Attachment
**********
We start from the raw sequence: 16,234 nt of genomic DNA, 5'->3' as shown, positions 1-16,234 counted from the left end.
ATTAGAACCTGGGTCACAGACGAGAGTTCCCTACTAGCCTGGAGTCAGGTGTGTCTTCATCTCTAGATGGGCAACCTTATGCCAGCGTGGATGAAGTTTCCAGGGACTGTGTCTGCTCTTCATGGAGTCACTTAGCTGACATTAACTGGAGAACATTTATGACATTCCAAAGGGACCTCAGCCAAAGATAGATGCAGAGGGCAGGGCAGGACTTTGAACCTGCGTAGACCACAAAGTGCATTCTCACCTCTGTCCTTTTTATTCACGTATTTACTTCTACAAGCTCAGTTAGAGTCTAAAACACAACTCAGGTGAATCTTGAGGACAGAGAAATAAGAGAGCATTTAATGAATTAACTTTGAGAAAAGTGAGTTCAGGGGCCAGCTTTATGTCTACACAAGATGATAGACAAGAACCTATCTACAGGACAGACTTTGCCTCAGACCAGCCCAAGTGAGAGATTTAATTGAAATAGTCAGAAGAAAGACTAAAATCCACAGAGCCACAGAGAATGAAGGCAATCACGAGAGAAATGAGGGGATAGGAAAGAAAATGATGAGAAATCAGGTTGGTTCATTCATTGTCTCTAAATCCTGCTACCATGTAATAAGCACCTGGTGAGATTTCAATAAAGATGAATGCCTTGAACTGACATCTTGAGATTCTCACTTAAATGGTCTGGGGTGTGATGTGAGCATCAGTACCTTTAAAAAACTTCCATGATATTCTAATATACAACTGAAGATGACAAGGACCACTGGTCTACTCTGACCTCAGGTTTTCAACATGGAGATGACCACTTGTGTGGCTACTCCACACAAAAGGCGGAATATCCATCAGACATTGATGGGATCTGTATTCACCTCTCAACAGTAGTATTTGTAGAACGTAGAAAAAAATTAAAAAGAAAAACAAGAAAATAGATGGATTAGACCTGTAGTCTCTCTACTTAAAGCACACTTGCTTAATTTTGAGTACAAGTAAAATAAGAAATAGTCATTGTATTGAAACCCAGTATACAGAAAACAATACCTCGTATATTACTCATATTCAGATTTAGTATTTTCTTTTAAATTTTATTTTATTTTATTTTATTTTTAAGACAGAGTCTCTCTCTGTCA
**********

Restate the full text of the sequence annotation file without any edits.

We start from the raw sequence: 16,234 nt of genomic DNA, 5'->3' as shown, positions 1-16,234 counted from the left end.
ATTAGAACCTGGGTCACAGACGAGAGTTCCCTACTAGCCTGGAGTCAGGTGTGTCTTCATCTCTAGATGGGCAACCTTATGCCAGCGTGGATGAAGTTTCCAGGGACTGTGTCTGCTCTTCATGGAGTCACTTAGCTGACATTAACTGGAGAACATTTATGACATTCCAAAGGGACCTCAGCCAAAGATAGATGCAGAGGGCAGGGCAGGACTTTGAACCTGCGTAGACCACAAAGTGCATTCTCACCTCTGTCCTTTTTATTCACGTATTTACTTCTACAAGCTCAGTTAGAGTCTAAAACACAACTCAGGTGAATCTTGAGGACAGAGAAATAAGAGAGCATTTAATGAATTAACTTTGAGAAAAGTGAGTTCAGGGGCCAGCTTTATGTCTACACAAGATGATAGACAAGAACCTATCTACAGGACAGACTTTGCCTCAGACCAGCCCAAGTGAGAGATTTAATTGAAATAGTCAGAAGAAAGACTAAAATCCACAGAGCCACAGAGAATGAAGGCAATCACGAGAGAAATGAGGGGATAGGAAAGAAAATGATGAGAAATCAGGTTGGTTCATTCATTGTCTCTAAATCCTGCTACCATGTAATAAGCACCTGGTGAGATTTCAATAAAGATGAATGCCTTGAACTGACATCTTGAGATTCTCACTTAAATGGTCTGGGGTGTGATGTGAGCATCAGTACCTTTAAAAAACTTCCATGATATTCTAATATACAACTGAAGATGACAAGGACCACTGGTCTACTCTGACCTCAGGTTTTCAACATGGAGATGACCACTTGTGTGGCTACTCCACACAAAAGGCGGAATATCCATCAGACATTGATGGGATCTGTATTCACCTCTCAACAGTAGTATTTGTAGAACGTAGAAAAAAATTAAAAAGAAAAACAAGAAAATAGATGGATTAGACCTGTAGTCTCTCTACTTAAAGCACACTTGCTTAATTTTGAGTACAAGTAAAATAAGAAATAGTCATTGTATTGAAACCCAGTATACAGAAAACAATACCTCGTATATTACTCATATTCAGATTTAGTATTTTCTTTTAAATTTTATTTTATTTTATTTTATTTTTAAGACAGAGTCTCTCTCTGTCA